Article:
BOSTON (WHDH) - As COVID-19 cases climb and swamp local hospitals, nurses at Brigham and Women’s Hospital say their health and safety is being put at risk.

“There are so many things that are giving us anxiety right now,” said registered nurse Sarah Bessuille.

Bessuille said the hospital has been allowing patients up to two visitors a day and requires them to wear masks, but it is up to the nurses to enforce mask-wearing.

“When the patient’s family or friends and visitors do come up, they are often not wearing their masks in the rooms,” she explained.

A spokesperson for the hospital said visitors will be limited to one per day starting on Wednesday. In the last month, visitor restrictions have gone into effect at Beth Israel Deaconess Medical Center, St. Elizabeth’s Medical Center, Boston Medical Center, Tufts Medical Center, and South Shore Hospital.

The hospital spokesperson said they have increased testing capacity by 44 percent in the last three weeks, but Bessuille said even that is not enough for nurses who are constantly treating infected patients.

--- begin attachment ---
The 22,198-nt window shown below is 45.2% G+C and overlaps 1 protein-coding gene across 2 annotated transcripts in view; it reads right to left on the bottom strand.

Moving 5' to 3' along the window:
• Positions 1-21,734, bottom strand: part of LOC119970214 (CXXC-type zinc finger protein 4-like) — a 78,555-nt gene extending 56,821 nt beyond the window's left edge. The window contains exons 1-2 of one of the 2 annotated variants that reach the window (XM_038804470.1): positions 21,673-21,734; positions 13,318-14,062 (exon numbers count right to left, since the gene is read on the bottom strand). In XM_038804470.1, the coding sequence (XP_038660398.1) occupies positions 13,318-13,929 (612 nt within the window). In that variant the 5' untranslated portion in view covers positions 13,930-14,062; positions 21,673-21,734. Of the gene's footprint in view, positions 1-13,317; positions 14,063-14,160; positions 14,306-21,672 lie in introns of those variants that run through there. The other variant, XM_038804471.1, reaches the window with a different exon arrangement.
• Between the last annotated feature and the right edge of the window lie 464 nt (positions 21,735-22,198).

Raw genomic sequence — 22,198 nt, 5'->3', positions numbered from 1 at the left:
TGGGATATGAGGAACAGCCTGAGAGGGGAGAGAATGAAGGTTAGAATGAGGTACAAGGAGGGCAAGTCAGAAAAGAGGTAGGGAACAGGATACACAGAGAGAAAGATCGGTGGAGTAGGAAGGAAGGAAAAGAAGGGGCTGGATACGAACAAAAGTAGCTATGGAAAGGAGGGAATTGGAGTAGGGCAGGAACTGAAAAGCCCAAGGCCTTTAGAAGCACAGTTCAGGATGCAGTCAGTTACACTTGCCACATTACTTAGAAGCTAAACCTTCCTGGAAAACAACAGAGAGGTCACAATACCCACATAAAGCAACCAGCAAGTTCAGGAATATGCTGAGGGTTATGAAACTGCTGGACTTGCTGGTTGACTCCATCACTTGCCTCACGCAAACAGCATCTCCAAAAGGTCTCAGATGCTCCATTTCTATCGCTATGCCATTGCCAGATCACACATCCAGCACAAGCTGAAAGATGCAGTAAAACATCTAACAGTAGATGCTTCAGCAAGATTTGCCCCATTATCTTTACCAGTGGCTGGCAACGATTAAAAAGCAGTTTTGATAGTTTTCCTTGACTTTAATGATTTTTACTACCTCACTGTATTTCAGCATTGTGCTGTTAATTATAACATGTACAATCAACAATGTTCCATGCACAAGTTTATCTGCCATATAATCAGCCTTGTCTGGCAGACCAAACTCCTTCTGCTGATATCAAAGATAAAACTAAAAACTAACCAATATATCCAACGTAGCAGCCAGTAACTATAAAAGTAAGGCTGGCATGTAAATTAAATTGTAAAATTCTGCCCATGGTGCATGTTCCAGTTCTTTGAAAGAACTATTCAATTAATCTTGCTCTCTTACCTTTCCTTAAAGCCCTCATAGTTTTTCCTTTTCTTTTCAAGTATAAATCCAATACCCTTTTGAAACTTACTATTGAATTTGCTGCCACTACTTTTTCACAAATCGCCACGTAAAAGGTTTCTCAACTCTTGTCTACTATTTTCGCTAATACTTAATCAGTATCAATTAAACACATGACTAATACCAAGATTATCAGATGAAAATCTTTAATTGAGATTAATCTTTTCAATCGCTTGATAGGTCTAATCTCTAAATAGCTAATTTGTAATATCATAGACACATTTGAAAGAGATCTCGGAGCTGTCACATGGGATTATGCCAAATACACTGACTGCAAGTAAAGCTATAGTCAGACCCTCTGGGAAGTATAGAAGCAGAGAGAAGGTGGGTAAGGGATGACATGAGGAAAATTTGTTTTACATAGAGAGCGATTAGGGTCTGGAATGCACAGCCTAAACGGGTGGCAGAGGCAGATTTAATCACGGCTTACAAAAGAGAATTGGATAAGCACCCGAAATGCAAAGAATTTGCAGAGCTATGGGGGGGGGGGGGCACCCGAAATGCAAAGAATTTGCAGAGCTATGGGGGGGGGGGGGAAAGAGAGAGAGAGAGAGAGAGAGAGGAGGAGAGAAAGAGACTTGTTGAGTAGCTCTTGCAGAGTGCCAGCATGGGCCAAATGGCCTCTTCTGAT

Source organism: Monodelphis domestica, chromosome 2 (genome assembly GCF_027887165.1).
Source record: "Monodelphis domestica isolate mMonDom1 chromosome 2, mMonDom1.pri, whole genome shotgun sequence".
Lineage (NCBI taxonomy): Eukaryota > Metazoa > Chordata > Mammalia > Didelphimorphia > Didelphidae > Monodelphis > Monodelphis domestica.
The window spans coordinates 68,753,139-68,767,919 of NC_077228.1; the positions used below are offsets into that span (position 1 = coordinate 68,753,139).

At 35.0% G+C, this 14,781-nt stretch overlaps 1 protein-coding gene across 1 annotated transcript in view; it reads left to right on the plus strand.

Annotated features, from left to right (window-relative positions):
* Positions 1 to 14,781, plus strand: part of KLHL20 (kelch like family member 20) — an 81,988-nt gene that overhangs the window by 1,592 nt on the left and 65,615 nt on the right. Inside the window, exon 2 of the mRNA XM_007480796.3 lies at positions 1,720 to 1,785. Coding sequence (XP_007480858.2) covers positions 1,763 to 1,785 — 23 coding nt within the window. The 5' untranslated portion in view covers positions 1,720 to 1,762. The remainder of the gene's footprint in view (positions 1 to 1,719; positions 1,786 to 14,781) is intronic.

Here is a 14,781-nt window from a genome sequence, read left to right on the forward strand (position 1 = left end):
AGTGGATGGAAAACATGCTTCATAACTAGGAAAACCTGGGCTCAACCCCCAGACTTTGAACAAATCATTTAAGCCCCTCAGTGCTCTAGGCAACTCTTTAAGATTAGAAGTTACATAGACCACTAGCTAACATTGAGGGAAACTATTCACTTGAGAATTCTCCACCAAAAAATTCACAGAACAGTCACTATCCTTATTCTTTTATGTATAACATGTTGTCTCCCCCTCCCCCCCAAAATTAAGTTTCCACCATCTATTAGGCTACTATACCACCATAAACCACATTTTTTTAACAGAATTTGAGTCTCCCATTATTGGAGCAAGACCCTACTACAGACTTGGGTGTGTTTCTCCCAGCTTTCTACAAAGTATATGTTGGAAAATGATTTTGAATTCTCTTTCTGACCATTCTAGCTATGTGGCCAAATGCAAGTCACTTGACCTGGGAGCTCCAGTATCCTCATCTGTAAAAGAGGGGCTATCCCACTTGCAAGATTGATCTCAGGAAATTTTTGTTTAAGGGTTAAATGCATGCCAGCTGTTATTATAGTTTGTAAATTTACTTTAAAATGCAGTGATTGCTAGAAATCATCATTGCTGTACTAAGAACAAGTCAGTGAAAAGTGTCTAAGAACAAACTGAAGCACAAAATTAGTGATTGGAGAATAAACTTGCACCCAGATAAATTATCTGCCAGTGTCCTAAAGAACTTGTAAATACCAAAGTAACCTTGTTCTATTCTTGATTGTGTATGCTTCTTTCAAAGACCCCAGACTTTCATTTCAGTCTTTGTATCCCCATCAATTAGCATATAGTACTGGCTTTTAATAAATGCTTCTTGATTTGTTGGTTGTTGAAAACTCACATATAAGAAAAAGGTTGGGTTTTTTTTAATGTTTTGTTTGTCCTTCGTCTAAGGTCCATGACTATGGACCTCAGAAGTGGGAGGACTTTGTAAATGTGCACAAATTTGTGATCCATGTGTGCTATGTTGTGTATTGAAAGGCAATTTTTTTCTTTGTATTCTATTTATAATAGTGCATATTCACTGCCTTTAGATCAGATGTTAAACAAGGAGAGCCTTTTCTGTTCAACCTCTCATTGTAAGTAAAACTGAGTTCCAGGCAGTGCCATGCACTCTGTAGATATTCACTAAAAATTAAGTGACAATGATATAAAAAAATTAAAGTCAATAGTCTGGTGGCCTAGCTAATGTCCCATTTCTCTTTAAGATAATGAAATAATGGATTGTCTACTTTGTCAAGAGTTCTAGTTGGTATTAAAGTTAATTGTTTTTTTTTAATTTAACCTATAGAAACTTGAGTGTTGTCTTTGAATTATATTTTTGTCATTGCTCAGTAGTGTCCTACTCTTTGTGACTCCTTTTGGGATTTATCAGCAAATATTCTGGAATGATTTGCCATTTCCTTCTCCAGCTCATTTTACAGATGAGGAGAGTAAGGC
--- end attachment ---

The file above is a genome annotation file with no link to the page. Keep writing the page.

“We’ve asked the hospital to open up more testing for at least the direct caregivers, the people who have to come within six feet of patients,” Bessuille said. “And all we’ve been told is there are no plans to open more testing for us.”

The Massachusetts Nurses Association said nearly 700 Brigham employees have tested positive for COVID-19 this week alone.

Bessuille said that the nurses who are still healthy are worried they will not have enough masks to prevent infection as well.

“When you do have the N95s on the floor, it’s a constant battle trying to get enough of them. You’re constantly calling materials management saying, ‘We need another box of this, we need another box of that,” Bessuille said.

In a statement, the Brigham said: “Our supply chain teams have secured contracts for N95s and we continue to receive shipments. Even with these efforts, we need to proactively take steps to preserve our supply, given high usage of N95s.”

Bessuille said that after spending the first two waves of the pandemic on a floor that only cared for COVID-19 positive patients, she hopes hospital management will work with the nurses as the highly-contagious omicron variant spreads.

“They are still not listening. It’s exhausting to continue to have to fight for what we know is the right thing,” she said.

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